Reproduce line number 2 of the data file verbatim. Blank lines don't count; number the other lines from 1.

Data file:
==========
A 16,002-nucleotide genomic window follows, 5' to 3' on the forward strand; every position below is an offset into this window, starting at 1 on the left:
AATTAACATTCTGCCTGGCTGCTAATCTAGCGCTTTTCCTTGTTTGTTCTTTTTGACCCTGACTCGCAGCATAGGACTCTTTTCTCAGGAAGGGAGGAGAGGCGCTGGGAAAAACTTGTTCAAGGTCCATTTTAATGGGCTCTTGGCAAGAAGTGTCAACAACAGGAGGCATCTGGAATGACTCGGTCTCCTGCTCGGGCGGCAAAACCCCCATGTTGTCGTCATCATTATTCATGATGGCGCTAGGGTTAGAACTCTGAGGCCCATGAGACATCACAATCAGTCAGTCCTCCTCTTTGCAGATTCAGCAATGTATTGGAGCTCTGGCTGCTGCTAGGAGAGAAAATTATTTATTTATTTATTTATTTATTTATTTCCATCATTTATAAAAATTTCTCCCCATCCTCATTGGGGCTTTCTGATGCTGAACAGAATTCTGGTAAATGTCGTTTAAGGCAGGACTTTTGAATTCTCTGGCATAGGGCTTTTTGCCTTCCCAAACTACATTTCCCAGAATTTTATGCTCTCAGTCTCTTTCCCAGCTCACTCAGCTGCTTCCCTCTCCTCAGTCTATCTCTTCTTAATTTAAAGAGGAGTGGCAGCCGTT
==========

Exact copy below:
AATTAACATTCTGCCTGGCTGCTAATCTAGCGCTTTTCCTTGTTTGTTCTTTTTGACCCTGACTCGCAGCATAGGACTCTTTTCTCAGGAAGGGAGGAGAGGCGCTGGGAAAAACTTGTTCAAGGTCCATTTTAATGGGCTCTTGGCAAGAAGTGTCAACAACAGGAGGCATCTGGAATGACTCGGTCTCCTGCTCGGGCGGCAAAACCCCCATGTTGTCGTCATCATTATTCATGATGGCGCTAGGGTTAGAACTCTGAGGCCCATGAGACATCACAATCAGTCAGTCCTCCTCTTTGCAGATTCAGCAATGTATTGGAGCTCTGGCTGCTGCTAGGAGAGAAAATTATTTATTTATTTATTTATTTATTTATTTCCATCATTTATAAAAATTTCTCCCCATCCTCATTGGGGCTTTCTGATGCTGAACAGAATTCTGGTAAATGTCGTTTAAGGCAGGACTTTTGAATTCTCTGGCATAGGGCTTTTTGCCTTCCCAAACTACATTTCCCAGAATTTTATGCTCTCAGTCTCTTTCCCAGCTCACTCAGCTGCTTCCCTCTCCTCAGTCTATCTCTTCTTAATTTAAAGAGGAGTGGCAGCCGTT